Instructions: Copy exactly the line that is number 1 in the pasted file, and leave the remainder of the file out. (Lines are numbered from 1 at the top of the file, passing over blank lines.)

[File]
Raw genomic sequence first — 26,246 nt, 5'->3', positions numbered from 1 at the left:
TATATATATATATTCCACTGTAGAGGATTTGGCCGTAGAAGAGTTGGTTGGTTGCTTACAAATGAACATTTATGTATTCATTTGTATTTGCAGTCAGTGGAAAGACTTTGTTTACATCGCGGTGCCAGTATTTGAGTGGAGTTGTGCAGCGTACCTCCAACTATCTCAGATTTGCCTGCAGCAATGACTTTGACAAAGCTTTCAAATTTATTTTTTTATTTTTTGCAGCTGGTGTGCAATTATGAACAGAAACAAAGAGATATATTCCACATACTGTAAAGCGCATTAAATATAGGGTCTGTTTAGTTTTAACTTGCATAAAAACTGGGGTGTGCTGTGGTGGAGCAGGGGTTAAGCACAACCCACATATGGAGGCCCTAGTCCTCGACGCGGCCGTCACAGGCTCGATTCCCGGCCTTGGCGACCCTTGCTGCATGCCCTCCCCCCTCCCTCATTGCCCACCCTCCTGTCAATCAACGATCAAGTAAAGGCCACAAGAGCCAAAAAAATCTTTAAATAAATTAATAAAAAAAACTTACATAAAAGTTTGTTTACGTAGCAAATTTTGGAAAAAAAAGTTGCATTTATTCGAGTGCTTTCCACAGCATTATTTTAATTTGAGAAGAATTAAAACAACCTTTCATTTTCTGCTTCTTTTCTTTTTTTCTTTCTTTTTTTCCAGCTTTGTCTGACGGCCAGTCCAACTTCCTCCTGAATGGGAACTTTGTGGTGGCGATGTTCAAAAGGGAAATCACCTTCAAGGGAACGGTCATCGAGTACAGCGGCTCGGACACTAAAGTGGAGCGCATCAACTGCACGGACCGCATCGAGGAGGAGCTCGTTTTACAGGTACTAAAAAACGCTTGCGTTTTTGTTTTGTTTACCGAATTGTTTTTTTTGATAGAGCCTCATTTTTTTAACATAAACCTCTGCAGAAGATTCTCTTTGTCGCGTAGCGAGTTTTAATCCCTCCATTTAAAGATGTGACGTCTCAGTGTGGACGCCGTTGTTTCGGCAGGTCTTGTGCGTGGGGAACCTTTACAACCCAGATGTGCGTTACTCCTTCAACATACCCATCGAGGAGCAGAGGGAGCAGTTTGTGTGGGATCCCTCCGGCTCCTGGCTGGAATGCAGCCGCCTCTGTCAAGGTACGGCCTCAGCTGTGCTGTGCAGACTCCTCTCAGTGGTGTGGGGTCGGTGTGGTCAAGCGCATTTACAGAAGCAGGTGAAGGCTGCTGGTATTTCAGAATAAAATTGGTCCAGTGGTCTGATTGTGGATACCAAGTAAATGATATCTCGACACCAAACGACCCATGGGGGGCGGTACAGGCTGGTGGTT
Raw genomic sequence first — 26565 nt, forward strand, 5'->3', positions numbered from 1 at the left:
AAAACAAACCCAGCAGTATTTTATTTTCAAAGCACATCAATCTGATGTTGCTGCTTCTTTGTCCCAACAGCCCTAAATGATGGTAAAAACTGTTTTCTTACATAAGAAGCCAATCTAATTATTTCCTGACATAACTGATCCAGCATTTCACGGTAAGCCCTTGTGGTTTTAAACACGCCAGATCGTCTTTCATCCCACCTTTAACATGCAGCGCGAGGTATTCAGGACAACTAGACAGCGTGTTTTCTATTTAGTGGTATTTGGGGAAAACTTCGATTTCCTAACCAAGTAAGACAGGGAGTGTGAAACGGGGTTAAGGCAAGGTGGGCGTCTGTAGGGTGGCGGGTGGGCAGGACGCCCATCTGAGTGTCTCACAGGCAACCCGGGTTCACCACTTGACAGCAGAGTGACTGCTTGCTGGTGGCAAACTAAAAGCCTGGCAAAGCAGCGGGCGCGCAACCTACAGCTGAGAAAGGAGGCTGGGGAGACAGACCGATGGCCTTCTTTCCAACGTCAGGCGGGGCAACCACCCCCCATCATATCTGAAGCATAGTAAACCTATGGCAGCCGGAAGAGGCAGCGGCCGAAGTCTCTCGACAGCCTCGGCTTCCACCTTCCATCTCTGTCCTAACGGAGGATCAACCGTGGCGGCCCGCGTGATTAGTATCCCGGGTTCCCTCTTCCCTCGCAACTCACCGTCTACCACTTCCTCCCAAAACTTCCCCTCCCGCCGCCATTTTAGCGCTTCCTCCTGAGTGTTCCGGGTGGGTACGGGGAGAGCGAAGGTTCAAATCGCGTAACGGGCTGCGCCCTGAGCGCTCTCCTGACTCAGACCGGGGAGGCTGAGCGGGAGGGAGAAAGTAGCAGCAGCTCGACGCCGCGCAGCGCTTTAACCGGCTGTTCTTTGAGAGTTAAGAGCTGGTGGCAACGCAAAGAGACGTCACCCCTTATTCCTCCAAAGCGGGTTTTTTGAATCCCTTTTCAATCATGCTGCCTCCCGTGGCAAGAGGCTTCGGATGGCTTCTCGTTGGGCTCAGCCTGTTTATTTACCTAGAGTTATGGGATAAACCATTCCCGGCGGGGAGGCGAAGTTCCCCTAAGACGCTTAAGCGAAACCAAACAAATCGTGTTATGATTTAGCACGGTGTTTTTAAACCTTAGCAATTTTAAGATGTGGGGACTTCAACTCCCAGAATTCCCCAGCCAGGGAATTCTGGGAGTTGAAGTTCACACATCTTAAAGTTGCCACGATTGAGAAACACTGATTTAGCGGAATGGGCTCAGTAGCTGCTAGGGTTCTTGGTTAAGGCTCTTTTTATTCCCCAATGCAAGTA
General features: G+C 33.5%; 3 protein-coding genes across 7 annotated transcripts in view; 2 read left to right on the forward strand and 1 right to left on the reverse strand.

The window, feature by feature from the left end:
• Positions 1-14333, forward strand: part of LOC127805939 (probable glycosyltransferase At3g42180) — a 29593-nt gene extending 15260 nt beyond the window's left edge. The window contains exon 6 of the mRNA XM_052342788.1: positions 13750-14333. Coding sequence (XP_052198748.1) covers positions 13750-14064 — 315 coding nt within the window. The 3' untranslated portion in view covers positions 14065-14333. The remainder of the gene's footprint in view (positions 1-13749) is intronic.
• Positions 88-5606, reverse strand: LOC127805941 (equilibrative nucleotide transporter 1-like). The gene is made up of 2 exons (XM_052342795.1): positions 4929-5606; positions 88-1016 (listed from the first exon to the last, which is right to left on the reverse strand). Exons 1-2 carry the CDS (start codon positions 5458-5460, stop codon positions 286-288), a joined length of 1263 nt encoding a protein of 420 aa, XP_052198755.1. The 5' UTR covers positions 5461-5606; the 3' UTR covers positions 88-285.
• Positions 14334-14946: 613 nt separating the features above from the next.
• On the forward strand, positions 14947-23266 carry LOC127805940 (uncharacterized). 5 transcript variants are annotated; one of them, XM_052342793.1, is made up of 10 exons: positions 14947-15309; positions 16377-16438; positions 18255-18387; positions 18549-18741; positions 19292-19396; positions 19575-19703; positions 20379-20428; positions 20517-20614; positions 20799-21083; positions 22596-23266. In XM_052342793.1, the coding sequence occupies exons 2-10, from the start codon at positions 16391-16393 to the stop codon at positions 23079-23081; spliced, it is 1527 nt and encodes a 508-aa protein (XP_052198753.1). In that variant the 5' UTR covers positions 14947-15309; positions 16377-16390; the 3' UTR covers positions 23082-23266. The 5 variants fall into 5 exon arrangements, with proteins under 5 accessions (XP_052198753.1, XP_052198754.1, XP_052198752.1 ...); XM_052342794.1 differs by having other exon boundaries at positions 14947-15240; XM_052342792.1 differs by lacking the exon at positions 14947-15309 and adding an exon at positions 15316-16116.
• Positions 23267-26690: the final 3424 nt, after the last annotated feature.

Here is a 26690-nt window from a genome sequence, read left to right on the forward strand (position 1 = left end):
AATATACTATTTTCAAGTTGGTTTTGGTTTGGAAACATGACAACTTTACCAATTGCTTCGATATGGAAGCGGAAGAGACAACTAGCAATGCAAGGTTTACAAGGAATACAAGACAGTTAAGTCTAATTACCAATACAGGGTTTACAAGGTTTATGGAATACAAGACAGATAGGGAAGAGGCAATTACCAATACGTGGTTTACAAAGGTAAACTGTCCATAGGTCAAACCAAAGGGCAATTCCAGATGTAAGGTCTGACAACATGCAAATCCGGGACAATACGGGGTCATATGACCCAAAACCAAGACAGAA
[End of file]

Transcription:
Raw genomic sequence first — 26,246 nt, 5'->3', positions numbered from 1 at the left: